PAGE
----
Physical: Black Women in Atlanta Poster Series
Audience: families, visitors at APEX Museum, Teachers, students, academia
Situation: Provide another level of access for people who may not have the materials to access the digital form.
Purpose: Develop a series of posters on the black women featured in the calendar to pay homage to the original curators Pamela Pryor and Jo Ann Edwards.
Digital: Interactive Afrofuturistic Map
Audience: families, visitors at APEX Museum, Teachers, students, academia, speculative designers
Situation: Using Afrofuturism as a method to retell history from a futuristic perspective. Providing a platform that will allow individuals to consider how will remember and preserve these stories in the future.
Purpose: The goal is to preserve, celebrate, and remember the BellSouth Black Calendar using audio and images to share information on figures included in the calendar.
The physical artifact was a poster design series of black women featured in the Atlanta BellSouth Black History calendar. The women were chosen based on their commitment to serving and helping citizens in Georgia and nationwide reach for their full potential.
The final designs use the women’s quote about what it means to them to be women in society and projects that quote in a unique font. The women are then rearranged in various positions on the page with text juxtaposed next to them. In future iterations, the pictures of the women would change I would play with opacity and lines and color to abstract the women in the design as well.
The goal of the digital artifact was to expand on the posters designs and provide the users with more history and contextual information. As mentioned in the framing section the goal of the digital artifact was to engage the user through a story that retells the stories from the BellSouth Calendar from an afrofuturistic perspective.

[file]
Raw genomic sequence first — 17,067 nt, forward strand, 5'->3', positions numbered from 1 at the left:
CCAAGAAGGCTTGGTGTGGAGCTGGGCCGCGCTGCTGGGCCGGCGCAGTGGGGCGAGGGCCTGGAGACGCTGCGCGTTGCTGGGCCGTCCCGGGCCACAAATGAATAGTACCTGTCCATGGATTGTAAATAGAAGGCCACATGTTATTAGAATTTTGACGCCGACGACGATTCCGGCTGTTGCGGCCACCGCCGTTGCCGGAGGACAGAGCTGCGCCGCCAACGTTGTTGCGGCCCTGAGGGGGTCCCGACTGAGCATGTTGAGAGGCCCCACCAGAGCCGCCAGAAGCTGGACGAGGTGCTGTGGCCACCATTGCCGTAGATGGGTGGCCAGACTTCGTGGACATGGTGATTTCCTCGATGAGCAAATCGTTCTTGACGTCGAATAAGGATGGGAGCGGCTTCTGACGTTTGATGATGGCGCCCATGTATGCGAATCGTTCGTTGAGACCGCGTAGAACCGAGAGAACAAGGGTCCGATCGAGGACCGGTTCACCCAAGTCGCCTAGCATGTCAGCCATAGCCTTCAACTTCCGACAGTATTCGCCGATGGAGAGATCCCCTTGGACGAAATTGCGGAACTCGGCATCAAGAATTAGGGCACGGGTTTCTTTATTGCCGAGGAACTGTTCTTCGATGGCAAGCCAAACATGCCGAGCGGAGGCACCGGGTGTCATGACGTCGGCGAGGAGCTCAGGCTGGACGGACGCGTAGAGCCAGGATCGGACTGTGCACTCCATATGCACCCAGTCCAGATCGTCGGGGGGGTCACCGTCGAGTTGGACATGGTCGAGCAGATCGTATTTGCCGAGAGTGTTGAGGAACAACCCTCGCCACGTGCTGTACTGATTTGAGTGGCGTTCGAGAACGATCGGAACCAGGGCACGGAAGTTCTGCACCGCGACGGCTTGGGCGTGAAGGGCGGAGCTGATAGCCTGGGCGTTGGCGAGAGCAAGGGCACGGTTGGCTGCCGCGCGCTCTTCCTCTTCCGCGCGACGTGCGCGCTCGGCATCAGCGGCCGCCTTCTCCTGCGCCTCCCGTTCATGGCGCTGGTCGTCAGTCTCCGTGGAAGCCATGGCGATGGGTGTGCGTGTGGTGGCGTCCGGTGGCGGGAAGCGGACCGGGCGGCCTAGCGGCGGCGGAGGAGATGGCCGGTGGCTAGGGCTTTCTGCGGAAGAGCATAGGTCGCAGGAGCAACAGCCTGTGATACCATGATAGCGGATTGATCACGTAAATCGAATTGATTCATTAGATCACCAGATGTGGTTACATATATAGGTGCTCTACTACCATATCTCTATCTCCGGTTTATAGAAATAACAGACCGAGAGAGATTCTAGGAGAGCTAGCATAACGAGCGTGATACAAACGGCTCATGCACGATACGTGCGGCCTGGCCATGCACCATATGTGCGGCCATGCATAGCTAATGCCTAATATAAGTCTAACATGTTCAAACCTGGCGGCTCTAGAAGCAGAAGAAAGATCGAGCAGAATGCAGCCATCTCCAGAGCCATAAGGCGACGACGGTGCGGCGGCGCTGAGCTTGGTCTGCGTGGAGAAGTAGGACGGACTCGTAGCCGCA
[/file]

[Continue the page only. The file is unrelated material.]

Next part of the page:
1. The story based on the year 2164, which represents 200 years after segregation. Chose the year to
consider how issues of oppression and inequality would be reflected
2. The map is designed by the character Remembrance “REM” Pryor
3. REM's ancestor is Pamela Pryor (curator of Calendar); her family has passed down a copy of the Atlanta BellSouth Black History calendars
4. REM designs the map of Atlanta to preserve black history in the City of Atlanta
The final map inspiration was African and African American artist, such as bold colors, bright patterns, and lines. The buildings on the map use similar concepts of remixing and drawing inspiration from the Ndebele Tribe in South Africa to inspire and create bold and unique designs.
Once the user clicks on a building on the map, it opens a window that describes what the place is on the left side. On the right is historical information from the calendars that include, text, audio, images of people or person connected with the building, as well as their contribution to the city.
As an example, when the peacock club is selected. Description of what the importance of the club and its history appear. On the left is a playlist of musicians from Georgia who have performed at the club.
In completing the project I learned more about ways that interface design and user research are important in developing a site that is effective and able to easily draw users. Through this process, I implemented ways that I could cause people to want to learn more about the BellSouth Black History Calendars. In designing these tools I wanted a system that would combine future and present to challenge people on characters and stories told.
In future iterations the following matters would be conducted:
Install the digital artifact in local museum around the Atlanta area to increase awareness on Atlanta Black history
Develop more features like personal interviews or noises from places
Test if people learned more about the calendars from this experience